Photo by Connie Frisbee Houde. A daughter watches her mother showing her products. From the sales of her work, she buys supplies for the cooperative as well as supports her family.

The leader of an economic cooperative in Estalif started with only a few Afghan women. Now there are five shuras of approximately 100 women in each. They learn traditional Afghan embroidery, tailoring and pottery. From the sales of their work, they buy supplies for the cooperative, as well as support their families.  

 Click here to view the exhibit.  

A Divine Dance

By Marti Belcher
Marti Belcher

Photo by Marti Belcher. Portrayer of Lakshmi, Consort of Vishnu.

This body of work was inspired by Indian women. Whether working building highways or carrying heavy loads on their heads, they balance the pieces of the dance.  The 'Woman's Dance of Life' first steps are learned in childhood.

 Click here to view the exhibit.  

Untangling Threads

Female Artisans in Morocco's Rug Weaving Industry
By Anna Beeke

Anna Beeke

Photo by Anna Beeke. Fadma, an older weaver from the Ait Hamza weaving cooperative, poses in her home.

Women in Morocco have maintained the age-old craft of indigenous weaving. This project seeks to document the environment and culture of female weavers who have recently begun to participate in local and global markets. It specifically focuses on artisans from three rural weaving communities: Ain Leuh, Ait Hamza, and Taznakht.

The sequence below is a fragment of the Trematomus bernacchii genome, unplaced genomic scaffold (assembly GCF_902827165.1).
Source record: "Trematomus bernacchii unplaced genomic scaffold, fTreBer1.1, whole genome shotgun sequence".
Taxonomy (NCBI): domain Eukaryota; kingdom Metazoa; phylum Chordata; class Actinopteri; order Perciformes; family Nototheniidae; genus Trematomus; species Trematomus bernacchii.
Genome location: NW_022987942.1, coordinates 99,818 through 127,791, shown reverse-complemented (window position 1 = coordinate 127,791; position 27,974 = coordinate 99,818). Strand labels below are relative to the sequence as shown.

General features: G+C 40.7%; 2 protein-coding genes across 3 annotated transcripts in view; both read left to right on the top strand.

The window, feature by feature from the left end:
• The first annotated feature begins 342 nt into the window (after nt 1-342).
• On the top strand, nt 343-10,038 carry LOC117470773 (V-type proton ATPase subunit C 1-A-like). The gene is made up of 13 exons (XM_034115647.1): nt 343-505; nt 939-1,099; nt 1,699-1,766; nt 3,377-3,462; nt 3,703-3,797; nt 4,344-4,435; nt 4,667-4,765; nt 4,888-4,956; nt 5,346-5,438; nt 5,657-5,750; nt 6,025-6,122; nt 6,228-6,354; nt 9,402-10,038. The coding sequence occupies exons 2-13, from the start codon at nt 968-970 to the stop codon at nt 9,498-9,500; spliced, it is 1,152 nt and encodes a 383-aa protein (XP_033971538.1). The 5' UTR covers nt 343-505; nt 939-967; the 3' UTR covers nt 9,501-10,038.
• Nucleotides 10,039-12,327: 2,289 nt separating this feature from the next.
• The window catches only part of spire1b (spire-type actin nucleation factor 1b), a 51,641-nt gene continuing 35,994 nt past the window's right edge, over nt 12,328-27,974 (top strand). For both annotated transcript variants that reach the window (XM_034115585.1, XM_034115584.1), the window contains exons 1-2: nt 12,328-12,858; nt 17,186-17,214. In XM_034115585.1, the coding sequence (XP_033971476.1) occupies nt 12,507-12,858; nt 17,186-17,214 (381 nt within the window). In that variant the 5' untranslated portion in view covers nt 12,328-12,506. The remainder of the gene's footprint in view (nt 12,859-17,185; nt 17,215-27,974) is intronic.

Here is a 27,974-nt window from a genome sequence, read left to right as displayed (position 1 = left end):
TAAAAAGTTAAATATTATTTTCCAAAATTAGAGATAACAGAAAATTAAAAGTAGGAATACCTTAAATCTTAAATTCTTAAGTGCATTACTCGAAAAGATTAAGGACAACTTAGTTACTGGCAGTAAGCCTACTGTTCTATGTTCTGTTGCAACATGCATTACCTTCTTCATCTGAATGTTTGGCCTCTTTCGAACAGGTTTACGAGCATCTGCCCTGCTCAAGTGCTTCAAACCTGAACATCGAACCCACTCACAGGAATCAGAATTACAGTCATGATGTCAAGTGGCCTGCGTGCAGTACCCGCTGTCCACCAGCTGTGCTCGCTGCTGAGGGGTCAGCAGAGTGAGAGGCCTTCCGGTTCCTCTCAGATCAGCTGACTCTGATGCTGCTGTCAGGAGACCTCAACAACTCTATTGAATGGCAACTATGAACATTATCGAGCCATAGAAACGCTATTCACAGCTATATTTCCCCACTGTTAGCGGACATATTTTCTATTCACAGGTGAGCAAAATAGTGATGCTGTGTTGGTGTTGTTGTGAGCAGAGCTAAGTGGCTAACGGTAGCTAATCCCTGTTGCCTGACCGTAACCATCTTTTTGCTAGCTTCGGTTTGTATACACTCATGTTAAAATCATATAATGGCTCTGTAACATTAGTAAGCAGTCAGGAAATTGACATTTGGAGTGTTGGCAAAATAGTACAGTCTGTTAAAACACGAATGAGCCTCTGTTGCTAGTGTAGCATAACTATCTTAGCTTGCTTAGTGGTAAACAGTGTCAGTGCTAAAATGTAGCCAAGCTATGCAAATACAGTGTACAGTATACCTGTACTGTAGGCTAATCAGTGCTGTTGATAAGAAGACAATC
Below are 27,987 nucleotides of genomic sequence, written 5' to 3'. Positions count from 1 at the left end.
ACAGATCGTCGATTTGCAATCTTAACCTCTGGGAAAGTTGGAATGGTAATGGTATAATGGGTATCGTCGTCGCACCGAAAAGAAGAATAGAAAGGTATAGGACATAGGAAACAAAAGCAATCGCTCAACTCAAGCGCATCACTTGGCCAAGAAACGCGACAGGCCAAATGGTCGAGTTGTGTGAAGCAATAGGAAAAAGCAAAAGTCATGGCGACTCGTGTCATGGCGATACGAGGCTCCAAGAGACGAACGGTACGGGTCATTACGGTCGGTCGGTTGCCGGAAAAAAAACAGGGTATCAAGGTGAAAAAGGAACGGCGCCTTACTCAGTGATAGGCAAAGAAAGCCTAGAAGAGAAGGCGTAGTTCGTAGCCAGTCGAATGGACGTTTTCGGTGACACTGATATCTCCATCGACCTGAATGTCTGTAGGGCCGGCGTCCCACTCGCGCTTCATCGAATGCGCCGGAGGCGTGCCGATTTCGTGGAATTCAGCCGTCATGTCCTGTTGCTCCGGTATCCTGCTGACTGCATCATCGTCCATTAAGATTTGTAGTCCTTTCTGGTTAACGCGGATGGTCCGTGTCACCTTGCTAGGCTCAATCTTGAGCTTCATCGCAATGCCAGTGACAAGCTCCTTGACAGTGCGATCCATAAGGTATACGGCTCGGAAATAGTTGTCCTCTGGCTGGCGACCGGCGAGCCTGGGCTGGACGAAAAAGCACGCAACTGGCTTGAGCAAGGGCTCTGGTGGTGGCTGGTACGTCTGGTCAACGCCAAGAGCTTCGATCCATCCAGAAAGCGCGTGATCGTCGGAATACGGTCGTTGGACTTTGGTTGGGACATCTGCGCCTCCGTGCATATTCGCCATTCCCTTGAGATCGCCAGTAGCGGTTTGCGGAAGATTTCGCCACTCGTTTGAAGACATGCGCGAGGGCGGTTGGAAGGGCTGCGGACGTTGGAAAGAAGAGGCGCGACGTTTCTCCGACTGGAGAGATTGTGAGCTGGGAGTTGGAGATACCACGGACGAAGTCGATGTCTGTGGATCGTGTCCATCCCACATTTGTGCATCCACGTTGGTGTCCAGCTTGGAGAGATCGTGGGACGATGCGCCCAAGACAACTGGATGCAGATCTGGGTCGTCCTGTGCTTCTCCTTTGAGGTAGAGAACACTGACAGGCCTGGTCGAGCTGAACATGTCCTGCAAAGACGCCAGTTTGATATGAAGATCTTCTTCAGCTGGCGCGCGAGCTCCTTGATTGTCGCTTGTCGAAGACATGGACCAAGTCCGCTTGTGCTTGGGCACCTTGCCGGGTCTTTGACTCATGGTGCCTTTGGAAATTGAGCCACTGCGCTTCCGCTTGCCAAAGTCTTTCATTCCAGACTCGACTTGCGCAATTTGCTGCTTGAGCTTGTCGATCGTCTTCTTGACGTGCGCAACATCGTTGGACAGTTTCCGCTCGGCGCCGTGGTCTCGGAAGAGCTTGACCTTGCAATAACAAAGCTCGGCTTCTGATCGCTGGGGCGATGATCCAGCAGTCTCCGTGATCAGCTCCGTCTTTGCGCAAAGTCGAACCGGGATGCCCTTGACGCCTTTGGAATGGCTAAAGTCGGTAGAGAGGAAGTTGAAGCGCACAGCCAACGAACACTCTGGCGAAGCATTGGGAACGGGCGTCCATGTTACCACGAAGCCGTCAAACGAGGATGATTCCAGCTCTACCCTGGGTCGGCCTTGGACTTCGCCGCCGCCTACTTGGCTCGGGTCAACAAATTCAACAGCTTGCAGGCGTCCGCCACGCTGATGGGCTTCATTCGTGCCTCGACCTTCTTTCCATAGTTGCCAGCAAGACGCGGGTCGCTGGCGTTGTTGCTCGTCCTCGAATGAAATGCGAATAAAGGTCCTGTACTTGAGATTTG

Click here to view the exhibit.  

Seaweed Farmers in Zanzibar
By Joanna Lipper

Joanna Lipper

Photo by Joanna Lipper. The thin thread that connects seaweed farmers in Zanzibar to the global economy is growing more fragile by the day as poverty levels rise and environmental and economic activities like seaweed farming become increasingly unsustainable.

In Jambiani, a rural village on the east coast of Unguja, some women work as seaweed farmers. On a global level, the import and export of seaweed is a $200 billion business, with the United States importing nearly $50 billion worth each year. Zanzibar is at a disadvantage when it comes to profits derived from seaweed cultivation because the islands lack the large-scale infrastructure and hardware needed to process seaweed and extract valuable algae. Without microfinance loans, improved education, and community organization amongst laborers, there can be no further growth for seaweed farming as a cash-generating empowering occupation for rural village women. 

Click here  to view the exhibit.  

Ordinary Lives
By Rania Matar

Rania Matar

Photo by Rania Matar. Nun with Blowing Veil, Saydat al Nouryeh Convent, Chekka 2008.

This exhibit focuses on women and children of the Middle East. Whereas the media typically covers the Middle East in a sensational manner: terrorism, bombings and kidnappings, the large majority of the inhabitants are just ordinary people going on with their everyday lives.

 Click here  to view the exhibit.  

About SocialDocumentary.net
SocialDocumentary.net is a website for photographers, NGOs, journalists, editors, and students to create and explore documentary exhibits investigating critical issues facing the world today. Recent exhibits have explored oil workers in the Niger River Delta, male sex workers in India, Central American immigrant women during their journey north, and Iraqi and Afghan refugees in Greece.Click here to view all of the exhibits. 

Spotlight editor: Barbara Ayotte